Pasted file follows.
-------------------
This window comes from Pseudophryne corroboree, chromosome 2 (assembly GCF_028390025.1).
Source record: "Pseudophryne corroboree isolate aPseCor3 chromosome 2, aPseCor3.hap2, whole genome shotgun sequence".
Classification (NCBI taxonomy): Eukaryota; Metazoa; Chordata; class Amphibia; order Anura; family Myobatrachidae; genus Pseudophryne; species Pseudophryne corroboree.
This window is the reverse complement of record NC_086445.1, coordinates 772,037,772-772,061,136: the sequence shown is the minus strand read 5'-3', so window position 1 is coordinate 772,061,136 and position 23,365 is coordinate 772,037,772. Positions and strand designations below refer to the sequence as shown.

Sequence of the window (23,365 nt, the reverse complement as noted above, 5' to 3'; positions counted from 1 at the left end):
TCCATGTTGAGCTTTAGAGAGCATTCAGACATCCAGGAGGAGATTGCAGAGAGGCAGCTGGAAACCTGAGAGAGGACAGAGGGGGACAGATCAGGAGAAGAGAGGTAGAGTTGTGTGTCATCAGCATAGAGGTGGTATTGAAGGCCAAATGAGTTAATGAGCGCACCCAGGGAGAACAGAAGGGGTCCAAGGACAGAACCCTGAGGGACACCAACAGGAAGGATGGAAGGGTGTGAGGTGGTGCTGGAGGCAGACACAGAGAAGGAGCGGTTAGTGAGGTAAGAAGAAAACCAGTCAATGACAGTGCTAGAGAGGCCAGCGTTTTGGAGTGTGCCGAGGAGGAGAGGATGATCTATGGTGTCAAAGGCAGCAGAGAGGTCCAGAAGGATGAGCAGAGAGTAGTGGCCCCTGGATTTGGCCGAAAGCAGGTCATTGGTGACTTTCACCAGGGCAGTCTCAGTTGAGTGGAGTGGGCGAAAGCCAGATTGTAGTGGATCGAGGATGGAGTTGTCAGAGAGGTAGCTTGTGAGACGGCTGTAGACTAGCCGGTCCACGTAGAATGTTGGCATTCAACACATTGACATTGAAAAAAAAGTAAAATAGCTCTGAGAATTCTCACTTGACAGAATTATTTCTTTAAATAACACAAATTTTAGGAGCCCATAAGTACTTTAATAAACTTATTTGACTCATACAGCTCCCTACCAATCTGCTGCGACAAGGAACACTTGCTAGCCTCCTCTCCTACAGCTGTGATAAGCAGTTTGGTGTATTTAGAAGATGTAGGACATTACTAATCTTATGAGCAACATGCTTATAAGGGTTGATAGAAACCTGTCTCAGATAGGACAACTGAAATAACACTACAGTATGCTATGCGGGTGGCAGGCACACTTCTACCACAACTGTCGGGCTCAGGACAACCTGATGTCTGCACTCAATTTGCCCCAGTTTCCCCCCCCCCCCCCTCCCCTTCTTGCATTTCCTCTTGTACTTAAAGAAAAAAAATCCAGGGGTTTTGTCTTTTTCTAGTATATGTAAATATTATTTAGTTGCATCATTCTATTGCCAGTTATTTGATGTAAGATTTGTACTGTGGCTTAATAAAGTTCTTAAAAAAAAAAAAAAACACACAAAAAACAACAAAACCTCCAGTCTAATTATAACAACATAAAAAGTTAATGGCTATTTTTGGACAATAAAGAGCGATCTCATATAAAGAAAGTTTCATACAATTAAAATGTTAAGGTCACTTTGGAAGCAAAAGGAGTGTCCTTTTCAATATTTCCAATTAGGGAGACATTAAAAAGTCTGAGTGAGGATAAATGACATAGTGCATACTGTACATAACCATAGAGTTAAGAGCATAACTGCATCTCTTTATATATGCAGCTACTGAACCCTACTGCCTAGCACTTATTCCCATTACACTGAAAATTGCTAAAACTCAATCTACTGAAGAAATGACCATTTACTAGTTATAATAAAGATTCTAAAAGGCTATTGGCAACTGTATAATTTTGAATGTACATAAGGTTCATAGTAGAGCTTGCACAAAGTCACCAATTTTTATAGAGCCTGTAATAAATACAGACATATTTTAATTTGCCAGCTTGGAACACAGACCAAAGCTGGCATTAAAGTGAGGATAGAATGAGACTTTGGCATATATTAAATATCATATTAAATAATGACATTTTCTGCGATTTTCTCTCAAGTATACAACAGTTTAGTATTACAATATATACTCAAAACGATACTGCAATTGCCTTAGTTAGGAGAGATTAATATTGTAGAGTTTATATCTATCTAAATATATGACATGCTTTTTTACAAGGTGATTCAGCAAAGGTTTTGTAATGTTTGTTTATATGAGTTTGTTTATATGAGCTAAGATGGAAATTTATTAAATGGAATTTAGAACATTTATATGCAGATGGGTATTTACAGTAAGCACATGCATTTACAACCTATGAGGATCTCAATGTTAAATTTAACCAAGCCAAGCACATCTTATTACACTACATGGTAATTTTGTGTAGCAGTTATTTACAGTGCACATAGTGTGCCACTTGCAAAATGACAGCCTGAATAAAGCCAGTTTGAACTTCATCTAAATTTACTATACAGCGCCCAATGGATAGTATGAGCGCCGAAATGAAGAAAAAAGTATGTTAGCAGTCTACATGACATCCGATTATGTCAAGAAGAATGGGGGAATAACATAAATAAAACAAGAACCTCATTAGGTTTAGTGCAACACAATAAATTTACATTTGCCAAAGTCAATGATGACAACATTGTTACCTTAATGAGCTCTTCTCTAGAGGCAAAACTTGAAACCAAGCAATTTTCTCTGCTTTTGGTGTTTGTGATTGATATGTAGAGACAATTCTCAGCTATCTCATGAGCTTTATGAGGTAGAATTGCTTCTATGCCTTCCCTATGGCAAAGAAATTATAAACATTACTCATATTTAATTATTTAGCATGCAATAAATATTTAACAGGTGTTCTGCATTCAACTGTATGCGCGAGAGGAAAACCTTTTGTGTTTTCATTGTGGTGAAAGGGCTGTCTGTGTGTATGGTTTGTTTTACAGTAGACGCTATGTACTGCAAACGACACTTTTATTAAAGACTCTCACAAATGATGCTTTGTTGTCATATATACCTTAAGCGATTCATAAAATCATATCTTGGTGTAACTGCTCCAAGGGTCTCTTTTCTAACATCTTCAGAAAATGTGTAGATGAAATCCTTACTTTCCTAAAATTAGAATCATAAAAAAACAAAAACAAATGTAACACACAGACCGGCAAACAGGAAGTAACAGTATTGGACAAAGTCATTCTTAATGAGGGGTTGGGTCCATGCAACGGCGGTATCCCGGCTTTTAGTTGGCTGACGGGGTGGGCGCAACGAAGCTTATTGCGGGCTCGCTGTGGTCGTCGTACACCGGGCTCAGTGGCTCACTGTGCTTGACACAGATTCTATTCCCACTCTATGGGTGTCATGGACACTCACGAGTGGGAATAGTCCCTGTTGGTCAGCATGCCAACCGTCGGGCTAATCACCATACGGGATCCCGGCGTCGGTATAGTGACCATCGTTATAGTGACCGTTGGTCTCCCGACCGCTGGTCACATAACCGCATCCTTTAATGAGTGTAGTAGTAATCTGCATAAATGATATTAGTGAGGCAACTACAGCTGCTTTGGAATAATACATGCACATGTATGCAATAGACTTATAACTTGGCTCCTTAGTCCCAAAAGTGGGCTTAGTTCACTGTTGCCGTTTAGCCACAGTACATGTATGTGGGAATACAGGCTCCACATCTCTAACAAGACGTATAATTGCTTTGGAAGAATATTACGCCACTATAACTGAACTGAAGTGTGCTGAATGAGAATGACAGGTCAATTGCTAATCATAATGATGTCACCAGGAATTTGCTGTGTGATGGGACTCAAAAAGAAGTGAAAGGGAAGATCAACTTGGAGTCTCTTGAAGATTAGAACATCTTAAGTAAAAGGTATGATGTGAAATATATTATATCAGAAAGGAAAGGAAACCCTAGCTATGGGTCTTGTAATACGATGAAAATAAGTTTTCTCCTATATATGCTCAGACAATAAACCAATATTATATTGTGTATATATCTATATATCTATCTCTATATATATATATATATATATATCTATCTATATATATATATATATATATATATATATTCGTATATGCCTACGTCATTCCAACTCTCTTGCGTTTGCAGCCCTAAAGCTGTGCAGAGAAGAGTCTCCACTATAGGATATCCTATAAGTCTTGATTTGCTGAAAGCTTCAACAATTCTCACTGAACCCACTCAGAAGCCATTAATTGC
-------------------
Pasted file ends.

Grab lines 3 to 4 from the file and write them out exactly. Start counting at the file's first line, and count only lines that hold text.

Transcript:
Classification (NCBI taxonomy): Eukaryota; Metazoa; Chordata; class Amphibia; order Anura; family Myobatrachidae; genus Pseudophryne; species Pseudophryne corroboree.
This window is the reverse complement of record NC_086445.1, coordinates 772,037,772-772,061,136: the sequence shown is the minus strand read 5'-3', so window position 1 is coordinate 772,061,136 and position 23,365 is coordinate 772,037,772. Positions and strand designations below refer to the sequence as shown.